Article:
This car has been superseded by a newer model, click here to go to the latest Nissan Leaf Hatchback review.

Parkers overall rating: 4.1 out of 5 4.1

Key to the appeal of Nissan Leaf performance is just how easy it is to access it. Press the start button, remind yourself there’s not meant to be any engine noise, select D and touch the accelerator – you’re off.

There’s 254Nm available from the off, and 108bhp shortly after, so while the Leaf is more concerned with saving the planet than shaving tenths off lap times it can prove surprisingly nimble at the traffic lights. In fact, with its single forward gear ratio the Leaf is surprisingly fast around town and can keep up with, and sometimes sprint in front of, most other users.

On the open road the Nissan will complete the 0-62mph benchmark in 11.5 seconds and complete its run at a maximum of 89mph. All in complete silence – save for the now more noticeable road and wind noise. It’s a strange sensation, but one that readily appeals from the moment you set off.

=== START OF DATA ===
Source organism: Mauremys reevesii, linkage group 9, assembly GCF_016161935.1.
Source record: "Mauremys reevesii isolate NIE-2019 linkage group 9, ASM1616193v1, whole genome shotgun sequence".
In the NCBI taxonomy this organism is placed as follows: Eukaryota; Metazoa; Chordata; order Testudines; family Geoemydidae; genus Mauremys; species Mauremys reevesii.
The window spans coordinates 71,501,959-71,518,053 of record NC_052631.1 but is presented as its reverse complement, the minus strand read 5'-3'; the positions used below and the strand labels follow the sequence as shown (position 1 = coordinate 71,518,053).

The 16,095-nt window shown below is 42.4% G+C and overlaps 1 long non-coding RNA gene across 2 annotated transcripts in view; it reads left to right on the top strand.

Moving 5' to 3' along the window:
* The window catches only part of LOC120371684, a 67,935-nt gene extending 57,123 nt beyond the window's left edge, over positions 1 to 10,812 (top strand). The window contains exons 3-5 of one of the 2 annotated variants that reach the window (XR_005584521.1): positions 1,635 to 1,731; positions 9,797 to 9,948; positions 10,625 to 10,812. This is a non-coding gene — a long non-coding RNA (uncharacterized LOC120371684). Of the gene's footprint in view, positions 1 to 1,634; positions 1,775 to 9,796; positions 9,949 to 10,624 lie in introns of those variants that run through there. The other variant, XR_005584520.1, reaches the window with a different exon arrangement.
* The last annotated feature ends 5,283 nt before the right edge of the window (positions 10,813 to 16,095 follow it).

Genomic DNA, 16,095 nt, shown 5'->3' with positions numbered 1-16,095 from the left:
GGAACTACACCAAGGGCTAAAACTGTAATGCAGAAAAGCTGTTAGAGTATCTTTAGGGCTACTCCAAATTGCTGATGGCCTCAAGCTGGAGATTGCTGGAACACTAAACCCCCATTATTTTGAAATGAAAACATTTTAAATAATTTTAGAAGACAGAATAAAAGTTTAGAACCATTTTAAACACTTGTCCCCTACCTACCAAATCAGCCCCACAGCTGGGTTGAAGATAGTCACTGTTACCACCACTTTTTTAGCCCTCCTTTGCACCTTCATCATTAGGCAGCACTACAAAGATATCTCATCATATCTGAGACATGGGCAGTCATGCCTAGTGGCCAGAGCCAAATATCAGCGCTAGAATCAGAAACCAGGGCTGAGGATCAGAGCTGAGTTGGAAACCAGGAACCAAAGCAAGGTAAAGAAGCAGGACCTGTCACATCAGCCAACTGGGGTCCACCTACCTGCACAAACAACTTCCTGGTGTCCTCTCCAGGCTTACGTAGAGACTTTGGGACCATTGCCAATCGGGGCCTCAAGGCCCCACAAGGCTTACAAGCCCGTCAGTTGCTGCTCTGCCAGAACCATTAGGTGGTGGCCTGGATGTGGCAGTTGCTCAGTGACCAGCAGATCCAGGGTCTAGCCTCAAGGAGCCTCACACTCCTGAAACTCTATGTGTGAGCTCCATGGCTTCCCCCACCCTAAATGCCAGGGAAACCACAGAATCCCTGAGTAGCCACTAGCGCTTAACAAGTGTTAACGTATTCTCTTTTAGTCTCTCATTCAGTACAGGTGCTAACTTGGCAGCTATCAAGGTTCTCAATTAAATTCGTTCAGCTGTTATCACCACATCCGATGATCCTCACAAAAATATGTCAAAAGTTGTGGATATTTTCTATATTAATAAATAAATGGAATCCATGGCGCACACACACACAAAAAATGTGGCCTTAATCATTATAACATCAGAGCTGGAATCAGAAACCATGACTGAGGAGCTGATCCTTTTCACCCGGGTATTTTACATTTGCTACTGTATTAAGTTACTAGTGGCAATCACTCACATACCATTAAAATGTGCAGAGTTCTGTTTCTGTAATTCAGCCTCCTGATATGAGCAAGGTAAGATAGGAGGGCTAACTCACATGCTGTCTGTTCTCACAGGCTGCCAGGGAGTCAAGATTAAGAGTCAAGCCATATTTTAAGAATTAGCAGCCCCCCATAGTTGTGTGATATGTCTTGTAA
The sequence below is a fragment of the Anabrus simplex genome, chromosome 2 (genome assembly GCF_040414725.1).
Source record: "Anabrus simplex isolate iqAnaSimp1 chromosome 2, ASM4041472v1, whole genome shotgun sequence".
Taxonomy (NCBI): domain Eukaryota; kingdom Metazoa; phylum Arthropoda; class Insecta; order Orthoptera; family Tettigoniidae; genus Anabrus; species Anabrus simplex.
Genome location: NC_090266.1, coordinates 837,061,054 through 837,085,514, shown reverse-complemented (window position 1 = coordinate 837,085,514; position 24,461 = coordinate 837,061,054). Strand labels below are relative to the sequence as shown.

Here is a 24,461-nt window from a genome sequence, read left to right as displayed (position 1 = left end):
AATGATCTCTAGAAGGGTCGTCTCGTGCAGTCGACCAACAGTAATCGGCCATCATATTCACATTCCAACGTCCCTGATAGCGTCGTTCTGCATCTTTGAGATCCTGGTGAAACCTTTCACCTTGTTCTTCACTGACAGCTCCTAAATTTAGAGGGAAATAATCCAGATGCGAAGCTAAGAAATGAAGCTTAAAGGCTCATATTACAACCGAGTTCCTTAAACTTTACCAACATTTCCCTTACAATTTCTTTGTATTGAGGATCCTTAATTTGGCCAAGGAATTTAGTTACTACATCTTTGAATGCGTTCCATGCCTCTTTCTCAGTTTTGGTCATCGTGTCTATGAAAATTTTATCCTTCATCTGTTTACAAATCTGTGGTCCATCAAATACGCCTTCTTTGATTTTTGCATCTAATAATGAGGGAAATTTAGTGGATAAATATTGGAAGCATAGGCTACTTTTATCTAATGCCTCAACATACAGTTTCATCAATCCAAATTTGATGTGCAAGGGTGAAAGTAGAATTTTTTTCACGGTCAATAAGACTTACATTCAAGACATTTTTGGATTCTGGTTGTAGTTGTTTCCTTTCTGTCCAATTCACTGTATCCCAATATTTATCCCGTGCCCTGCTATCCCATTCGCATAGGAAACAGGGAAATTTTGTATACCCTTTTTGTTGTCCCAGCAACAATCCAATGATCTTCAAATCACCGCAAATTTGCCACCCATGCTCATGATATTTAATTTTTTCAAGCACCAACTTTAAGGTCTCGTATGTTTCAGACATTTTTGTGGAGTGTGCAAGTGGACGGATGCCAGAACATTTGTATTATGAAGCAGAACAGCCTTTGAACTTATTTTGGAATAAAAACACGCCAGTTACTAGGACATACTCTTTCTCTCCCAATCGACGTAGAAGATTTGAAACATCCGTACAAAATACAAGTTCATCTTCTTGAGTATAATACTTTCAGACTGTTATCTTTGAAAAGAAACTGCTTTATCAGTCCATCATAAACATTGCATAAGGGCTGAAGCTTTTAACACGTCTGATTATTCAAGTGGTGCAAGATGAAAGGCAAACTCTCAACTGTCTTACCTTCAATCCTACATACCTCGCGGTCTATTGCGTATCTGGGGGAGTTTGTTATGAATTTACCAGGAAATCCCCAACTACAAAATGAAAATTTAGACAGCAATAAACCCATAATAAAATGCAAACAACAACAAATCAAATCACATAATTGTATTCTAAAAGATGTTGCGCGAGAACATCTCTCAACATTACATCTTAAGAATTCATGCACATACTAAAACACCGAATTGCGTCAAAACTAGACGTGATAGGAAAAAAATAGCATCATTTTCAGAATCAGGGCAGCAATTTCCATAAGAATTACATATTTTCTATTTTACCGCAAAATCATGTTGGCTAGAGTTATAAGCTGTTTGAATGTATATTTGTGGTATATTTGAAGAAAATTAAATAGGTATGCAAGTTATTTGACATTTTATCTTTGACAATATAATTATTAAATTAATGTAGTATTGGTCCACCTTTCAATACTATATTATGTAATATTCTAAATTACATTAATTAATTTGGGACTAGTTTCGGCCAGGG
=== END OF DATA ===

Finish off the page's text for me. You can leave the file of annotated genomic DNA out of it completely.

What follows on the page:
Brake energy recuperation has been increased from 88% to 94% while using the new B mode, though we found this too aggressive at higher speeds and better suited to low-speed town use.

It handles much like a conventionally powered family car, and is much more composed than most of its electric car rivals. There’s some body roll when cornering, but on the whole you’re unaware of the car’s relatively tall 1,550mm height – the low slung batteries helping keep the centre of gravity down.

Things have improved over the first generation cars though, the suspension being comprehensively retuned with British roads in mind. Previously high-speed ride was an issue, the bobbing sensation on rough motorway surfaces a tell-tale sign of the Nissan EV being considerably under-damped.

The steering has been re-engineered too, requiring more effort than before at high speed, lessening the nervous feeling it had around the dead ahead before. There’s still little feel to be felt though, and the Leaf is most at home in the town centre when steering feedback isn’t important.